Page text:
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Justin W. 9:40 AM

Binance Launchpads From Startup

Good morning everybody.

You know, if we look at the Binance Launchpad phenomenon, it's really indicative of where we are in the market cycle, and it's also a cautionary tale of human psychology.

Binance has masterfully tapped into the human psyche and the fear/greed index. By allowing a limited number of highly valuable coins to be available for public purchase (not to mention requiring their own token to purchase them...) they've created an interesting funnel on the Internet for a brief window of five seconds where savvy investors (most likely having a bot do their purchasing for them) and fearful investors are thrust into an epic "get it while you can!" scenario. It's almost as if there were an island filled with starving shipwrecks, and one small box of fried chicken floated down from the heavens. How violently would they fight amongst themselves for supremacy over said chicken, rather then being satisfied with enough to be satiated?

That's human drive however, and in an unhealthy state can be greed. The desire to have more than is necessary, to do more than the bare minimum, to achieve greater results, that is ambition and drive and is (can) be a wonderful thing. Without drive, humans would not strive to run faster, push harder, or build taller. It is necessary for us to continue to grow and improve as a species, and it's the very ambition of Cryptocurrency developers that are pushing us forward with more positive news everyday.

"Justin, it's natural for us to want to catch a big pump, because that would mean more money! Right?!"

Well, no, not necessarily.
Here is the problem with attempting to chase moon shots. Let's assume that you are position sizing appropriately, meaning that you are assuming a position size for each trade, that should the trade go against you and hit your stop, will not SERIOUSLY impact your account balance. A loss is a loss, however proper risk management is there to reduce your losses and maximize your gains.

The danger from chasing moons however, is that when you do have a proper position size and it does an incredible X amount of profit, the easiest trap to fall into is thinking,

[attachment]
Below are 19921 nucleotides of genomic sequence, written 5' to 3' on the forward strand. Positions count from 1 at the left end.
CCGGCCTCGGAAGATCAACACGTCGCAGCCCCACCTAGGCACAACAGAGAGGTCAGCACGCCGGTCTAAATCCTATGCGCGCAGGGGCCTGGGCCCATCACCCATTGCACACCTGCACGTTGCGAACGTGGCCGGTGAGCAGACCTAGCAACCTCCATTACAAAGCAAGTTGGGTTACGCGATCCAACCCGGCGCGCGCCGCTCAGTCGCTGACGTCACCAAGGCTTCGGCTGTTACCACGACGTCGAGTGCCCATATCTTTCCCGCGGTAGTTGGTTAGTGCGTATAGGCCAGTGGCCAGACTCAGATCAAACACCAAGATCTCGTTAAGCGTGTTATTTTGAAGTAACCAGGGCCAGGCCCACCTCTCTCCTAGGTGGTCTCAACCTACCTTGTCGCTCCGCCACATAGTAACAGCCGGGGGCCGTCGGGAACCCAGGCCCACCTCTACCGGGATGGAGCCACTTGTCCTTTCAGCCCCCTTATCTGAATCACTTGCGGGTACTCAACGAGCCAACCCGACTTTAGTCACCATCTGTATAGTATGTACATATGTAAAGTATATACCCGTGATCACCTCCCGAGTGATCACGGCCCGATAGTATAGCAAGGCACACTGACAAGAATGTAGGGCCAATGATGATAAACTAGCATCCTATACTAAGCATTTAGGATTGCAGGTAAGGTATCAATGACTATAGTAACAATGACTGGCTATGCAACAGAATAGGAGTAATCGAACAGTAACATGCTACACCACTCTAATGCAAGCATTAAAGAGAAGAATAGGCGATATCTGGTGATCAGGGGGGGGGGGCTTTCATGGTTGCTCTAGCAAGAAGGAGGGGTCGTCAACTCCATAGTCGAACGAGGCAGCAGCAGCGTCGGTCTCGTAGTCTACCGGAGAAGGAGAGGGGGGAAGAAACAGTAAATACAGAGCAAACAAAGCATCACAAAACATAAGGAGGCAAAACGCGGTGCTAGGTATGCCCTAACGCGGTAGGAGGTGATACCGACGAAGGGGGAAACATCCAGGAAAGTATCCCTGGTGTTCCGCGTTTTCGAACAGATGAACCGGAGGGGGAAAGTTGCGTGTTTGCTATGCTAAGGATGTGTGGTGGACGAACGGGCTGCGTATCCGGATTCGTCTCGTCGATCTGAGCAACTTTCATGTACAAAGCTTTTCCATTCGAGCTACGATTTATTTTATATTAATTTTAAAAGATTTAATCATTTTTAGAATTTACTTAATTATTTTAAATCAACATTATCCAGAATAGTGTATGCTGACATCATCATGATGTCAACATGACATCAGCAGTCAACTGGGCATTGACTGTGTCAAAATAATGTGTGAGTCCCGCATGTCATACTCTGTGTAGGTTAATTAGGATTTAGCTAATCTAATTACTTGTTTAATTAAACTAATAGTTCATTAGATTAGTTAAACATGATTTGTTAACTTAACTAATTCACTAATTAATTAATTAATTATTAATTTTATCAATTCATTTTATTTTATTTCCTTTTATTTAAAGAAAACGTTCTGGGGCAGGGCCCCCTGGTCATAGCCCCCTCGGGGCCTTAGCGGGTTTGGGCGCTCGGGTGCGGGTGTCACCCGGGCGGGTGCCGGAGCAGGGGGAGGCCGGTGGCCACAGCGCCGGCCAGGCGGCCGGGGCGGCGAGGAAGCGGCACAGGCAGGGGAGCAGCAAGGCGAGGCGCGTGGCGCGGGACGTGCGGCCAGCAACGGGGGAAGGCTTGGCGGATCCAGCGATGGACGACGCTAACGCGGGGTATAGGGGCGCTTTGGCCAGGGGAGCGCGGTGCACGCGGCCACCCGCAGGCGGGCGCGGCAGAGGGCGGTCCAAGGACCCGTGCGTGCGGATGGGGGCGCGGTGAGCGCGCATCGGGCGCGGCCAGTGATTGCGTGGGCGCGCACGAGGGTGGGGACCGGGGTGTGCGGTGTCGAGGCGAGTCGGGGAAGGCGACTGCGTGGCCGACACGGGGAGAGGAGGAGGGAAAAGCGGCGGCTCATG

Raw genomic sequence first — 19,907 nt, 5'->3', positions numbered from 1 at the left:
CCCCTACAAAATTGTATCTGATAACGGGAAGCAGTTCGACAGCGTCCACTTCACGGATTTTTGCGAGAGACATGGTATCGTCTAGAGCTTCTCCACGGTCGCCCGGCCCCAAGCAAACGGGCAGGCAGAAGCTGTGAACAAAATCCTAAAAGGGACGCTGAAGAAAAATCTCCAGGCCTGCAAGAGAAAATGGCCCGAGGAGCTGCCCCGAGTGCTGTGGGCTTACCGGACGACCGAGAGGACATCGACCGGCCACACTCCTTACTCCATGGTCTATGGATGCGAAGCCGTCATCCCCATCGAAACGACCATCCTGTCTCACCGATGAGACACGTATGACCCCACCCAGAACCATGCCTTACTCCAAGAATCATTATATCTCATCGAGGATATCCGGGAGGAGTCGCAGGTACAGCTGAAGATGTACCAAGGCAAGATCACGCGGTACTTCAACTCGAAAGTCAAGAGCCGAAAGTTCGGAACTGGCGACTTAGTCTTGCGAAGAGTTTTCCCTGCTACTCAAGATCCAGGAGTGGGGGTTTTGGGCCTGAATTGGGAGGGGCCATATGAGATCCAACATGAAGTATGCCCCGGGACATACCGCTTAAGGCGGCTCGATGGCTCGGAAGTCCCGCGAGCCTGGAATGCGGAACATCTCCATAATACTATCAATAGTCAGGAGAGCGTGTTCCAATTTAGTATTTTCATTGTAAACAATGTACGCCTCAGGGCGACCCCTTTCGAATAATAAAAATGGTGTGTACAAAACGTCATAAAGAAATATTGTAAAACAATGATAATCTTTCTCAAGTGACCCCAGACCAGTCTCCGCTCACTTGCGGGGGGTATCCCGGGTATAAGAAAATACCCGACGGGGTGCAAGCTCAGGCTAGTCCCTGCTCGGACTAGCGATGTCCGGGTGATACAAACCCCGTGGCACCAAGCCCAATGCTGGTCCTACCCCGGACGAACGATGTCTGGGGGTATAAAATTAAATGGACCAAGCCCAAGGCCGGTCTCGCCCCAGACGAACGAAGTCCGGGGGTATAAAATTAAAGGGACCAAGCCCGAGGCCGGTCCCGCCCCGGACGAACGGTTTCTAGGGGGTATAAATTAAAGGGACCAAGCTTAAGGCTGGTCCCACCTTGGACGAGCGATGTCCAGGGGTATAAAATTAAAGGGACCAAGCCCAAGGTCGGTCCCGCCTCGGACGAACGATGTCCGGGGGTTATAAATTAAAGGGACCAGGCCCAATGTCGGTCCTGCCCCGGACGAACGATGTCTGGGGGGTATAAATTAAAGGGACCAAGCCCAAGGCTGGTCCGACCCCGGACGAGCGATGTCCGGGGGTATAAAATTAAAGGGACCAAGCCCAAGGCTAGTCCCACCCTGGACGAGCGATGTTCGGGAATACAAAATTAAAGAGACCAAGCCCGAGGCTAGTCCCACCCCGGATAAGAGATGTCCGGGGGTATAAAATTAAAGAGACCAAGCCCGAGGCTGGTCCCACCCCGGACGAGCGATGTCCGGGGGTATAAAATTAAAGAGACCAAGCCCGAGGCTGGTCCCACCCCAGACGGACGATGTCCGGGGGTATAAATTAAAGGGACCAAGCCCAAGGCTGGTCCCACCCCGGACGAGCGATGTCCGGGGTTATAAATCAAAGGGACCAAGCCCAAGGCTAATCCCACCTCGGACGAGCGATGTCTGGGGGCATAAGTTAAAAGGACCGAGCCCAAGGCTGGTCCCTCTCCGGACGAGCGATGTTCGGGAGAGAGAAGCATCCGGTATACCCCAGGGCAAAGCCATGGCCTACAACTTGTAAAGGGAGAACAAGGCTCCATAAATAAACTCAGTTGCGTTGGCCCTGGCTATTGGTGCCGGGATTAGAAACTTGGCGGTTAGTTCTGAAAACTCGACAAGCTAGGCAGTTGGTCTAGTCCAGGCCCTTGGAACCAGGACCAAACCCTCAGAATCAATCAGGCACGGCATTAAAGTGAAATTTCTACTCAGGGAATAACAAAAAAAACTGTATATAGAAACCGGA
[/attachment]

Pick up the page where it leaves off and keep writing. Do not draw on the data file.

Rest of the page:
"Well if I had just had twice the position size, I would have much more profit now! I'll start doubling down!"

You quickly fall into the Reverse Monte Carlo trap. The first time you fail now, you will fail hard. This will increase your propensity to assume unnecessary risk, to adopt an even larger position size than the already inflated position size you just got burned on, and within a few short traders not only have you given all the profit you received from your moon shot trade back to the market, you've also lost a ton.

This is often how novice traders blow out their account, a big win that pushes their natural psyche into unnatural greed, followed by a succession of big losers.
We here at Cracking Cryptocurrency know that the important game is the long game. It doesn't matter if one catches a spectacular pump one day, only to cast their trading discipline and risk management to the wind the next day and end up negating all their work.

 

Remember, 99% of traders do not end up making money. The reason is because they ignore risk management, view trading as a get rich quick scheme, and become their own worst enemy. Play the long game, and let the magic of compounding interest and patience work it's magic in your life.

Specifically I want to focus on the Binance issue, because it's telling of an aspect of psychology that any successful trader needs to overcome if they want to be profitable. I've talked to many over the last handful of weeks or months that say they're "missing out on all the good pumps!" They feel a lack of something, not satisfied with the often quite good results they were getting beforehand but when they see things shoot up and they aren't in the trade they feel as if they've missed out in some fashion.

As I talked about during my show yesterday, greed can be the mind-killer just as much as fear can. Greed can shut your brain down and cause you to make very irrational decisions and enter into poor positions. To a trader, greed is another aspect of our own psyche that we must learn to overcome with discipline.

Having an "if this, then that" strategy is one of the biggest steps in overcoming this self-defeating aspect of ourselves. However I'd like to look at a practical example, because you might be saying to yourself,

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